2. New taxing rights over the income are provided to the shell entity’s shareholders (deducting any tax paid by the shell entity and assuming both entities are resident in an EU Member State), effectively introducing a new CFC-style charge; and
  3. Requests for a tax residence certificate will be denied or issued with a warning to prevent claiming double tax relief in another jurisdiction.

Exemptions

The Directive also introduces the possibility to request an exemption from the obligations of this Directive for undertakings which, although they pass the Gateway Tests and/or do not fulfil the Minimum Substance Requirements, are however used for genuine business activities without creating any tax benefits for themselves, the group of companies, or the ultimate beneficial owner.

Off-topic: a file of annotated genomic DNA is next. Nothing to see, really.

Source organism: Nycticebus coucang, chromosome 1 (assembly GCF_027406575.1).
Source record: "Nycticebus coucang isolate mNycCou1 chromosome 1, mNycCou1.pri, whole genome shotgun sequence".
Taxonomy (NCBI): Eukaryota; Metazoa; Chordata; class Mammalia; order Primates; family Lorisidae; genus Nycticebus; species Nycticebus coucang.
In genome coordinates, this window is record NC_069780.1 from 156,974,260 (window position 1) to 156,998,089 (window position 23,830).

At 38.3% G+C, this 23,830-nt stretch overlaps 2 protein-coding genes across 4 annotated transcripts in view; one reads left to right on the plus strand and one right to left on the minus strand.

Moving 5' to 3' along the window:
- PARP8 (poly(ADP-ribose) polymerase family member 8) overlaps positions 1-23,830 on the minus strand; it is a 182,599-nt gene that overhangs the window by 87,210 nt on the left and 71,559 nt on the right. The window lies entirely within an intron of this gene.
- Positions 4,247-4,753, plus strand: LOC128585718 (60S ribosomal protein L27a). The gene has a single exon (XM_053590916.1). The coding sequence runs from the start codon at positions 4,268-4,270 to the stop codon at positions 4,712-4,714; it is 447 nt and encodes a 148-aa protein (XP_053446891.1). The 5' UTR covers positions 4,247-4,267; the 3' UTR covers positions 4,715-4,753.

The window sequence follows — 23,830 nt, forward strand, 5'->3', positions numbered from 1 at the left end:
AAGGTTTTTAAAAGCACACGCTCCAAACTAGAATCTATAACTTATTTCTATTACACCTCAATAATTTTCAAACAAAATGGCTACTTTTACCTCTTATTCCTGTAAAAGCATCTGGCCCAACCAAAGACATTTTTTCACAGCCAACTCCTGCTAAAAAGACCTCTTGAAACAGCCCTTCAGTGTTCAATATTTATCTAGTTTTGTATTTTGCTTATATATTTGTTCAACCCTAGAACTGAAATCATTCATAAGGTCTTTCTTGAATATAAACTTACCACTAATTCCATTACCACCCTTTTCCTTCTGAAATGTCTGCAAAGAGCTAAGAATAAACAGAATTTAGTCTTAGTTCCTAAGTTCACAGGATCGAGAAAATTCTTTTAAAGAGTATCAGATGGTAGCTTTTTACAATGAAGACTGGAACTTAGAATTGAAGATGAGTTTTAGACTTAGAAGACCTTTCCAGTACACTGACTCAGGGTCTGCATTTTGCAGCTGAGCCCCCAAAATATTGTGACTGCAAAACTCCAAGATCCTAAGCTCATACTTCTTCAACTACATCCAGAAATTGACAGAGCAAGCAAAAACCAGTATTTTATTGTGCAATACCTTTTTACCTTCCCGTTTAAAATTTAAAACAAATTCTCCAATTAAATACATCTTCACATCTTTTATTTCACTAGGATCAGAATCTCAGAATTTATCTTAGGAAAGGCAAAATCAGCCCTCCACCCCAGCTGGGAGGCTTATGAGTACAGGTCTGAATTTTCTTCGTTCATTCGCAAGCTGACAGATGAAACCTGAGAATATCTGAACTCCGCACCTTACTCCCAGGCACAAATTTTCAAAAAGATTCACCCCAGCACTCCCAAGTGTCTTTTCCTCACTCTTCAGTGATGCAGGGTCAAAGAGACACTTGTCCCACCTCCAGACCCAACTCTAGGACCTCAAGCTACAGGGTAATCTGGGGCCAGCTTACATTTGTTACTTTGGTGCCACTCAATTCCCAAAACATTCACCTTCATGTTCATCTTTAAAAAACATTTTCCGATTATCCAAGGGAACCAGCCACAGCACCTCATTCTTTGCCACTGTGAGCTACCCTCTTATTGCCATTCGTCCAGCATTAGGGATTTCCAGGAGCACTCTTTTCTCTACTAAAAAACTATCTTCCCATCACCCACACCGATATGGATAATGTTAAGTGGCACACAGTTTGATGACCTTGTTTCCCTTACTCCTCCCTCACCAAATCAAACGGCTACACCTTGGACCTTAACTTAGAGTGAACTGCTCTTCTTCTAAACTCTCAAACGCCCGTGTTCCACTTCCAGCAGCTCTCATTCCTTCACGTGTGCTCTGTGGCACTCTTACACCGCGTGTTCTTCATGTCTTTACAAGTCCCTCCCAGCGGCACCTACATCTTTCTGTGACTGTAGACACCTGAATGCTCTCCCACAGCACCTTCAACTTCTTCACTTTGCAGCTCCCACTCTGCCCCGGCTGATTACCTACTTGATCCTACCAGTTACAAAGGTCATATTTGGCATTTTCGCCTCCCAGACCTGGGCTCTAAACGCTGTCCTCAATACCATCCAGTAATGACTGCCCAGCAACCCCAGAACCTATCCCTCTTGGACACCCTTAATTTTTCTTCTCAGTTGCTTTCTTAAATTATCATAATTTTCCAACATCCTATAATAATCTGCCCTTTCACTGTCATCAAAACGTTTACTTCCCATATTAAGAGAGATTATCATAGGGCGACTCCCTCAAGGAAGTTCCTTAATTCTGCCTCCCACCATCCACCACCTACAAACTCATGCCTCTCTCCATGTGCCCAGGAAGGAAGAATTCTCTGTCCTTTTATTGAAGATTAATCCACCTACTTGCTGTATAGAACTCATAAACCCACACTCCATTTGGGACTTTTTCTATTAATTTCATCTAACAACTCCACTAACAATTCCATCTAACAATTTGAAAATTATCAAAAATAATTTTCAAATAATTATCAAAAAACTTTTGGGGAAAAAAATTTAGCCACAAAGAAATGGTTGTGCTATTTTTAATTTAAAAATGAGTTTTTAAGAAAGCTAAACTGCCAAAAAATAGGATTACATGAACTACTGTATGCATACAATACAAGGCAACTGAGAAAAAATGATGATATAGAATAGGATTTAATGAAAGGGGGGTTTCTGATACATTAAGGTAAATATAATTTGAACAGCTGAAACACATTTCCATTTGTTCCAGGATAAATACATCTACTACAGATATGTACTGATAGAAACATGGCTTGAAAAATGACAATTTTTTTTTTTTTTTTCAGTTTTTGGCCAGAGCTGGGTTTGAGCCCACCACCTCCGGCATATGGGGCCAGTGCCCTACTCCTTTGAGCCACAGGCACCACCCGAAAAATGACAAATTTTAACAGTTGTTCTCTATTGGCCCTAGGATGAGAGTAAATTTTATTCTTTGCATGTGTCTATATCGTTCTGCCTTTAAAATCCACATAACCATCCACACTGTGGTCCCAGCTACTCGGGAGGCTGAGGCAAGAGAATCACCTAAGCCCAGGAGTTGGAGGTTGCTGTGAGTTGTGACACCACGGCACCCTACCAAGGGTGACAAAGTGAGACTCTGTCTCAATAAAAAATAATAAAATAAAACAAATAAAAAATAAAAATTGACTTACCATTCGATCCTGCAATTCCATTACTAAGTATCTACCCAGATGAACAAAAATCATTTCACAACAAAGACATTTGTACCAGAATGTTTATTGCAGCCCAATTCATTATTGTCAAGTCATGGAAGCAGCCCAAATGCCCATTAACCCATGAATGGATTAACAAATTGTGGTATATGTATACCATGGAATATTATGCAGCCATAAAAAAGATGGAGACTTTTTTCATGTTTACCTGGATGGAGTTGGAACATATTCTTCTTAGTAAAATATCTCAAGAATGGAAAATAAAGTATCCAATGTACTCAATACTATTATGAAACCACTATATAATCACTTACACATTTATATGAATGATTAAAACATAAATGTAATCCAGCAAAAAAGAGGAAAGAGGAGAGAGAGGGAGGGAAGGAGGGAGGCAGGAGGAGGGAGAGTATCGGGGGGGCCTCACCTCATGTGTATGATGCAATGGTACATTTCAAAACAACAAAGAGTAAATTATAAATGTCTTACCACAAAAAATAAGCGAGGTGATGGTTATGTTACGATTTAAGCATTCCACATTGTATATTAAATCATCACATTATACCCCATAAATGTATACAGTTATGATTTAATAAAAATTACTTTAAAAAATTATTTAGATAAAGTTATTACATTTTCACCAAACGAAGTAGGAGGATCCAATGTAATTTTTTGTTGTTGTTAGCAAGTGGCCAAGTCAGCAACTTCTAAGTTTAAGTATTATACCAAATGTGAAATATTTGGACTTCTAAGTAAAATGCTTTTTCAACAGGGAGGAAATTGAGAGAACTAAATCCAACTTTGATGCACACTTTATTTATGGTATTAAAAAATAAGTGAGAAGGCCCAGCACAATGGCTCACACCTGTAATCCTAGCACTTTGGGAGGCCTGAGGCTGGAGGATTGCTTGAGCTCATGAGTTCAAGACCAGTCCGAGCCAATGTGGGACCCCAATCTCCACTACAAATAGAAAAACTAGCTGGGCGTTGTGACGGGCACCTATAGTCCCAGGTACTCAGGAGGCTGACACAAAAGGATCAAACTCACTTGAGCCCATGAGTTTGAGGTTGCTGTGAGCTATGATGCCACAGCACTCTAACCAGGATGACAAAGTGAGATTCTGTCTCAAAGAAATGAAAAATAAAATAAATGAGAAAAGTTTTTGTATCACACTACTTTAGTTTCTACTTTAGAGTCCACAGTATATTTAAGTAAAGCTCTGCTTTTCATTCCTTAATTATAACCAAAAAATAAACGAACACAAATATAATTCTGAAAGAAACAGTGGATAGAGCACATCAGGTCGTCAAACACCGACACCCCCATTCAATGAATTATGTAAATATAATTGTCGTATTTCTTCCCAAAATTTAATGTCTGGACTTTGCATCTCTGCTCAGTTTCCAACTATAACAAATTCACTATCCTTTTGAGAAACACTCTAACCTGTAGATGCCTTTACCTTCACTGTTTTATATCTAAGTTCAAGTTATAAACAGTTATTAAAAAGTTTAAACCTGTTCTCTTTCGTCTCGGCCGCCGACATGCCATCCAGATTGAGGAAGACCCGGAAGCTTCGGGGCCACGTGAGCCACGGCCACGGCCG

The undertaking must “produce elements allowing to compare the tax liability of the structure or the group to which it is part with and without its interposition”. If the Member State is satisfied that this undertaking does not fall under the definition of ‘shell’, it shall be deemed as valid for 6 tax years provided that the circumstances do not change. After this period, the undertaking must repeat the process of requesting a new exemption.

Other exempt entities include listed companies, regulated financial undertakings, domestic holding entities and entities that have at least 5 full-time employees exclusively carrying out income-generating activities.

The Directive will also lead to automatic access of information on EU shell entities through the use of a central directory. Penalties for violating the reporting obligations are to be determined by the Member States themselves, with a minimum of at least 5% administrative pecuniary sanction of the undertaking’s turnover.

The EU Commission’s aim is for the Directive to come into force on 1 January 2024, provided it is unanimously adopted by all Member States.

This article was written by Dr Cherise Abela Grech and Legal Trainee Ms Jodie Arpa.

For more information, please contact Dr Ian Gauci or Dr Cherise Abela Grech.

Disclaimer: This article is not intended to impart legal advice and readers are asked to seek verification of statements made before acting on them.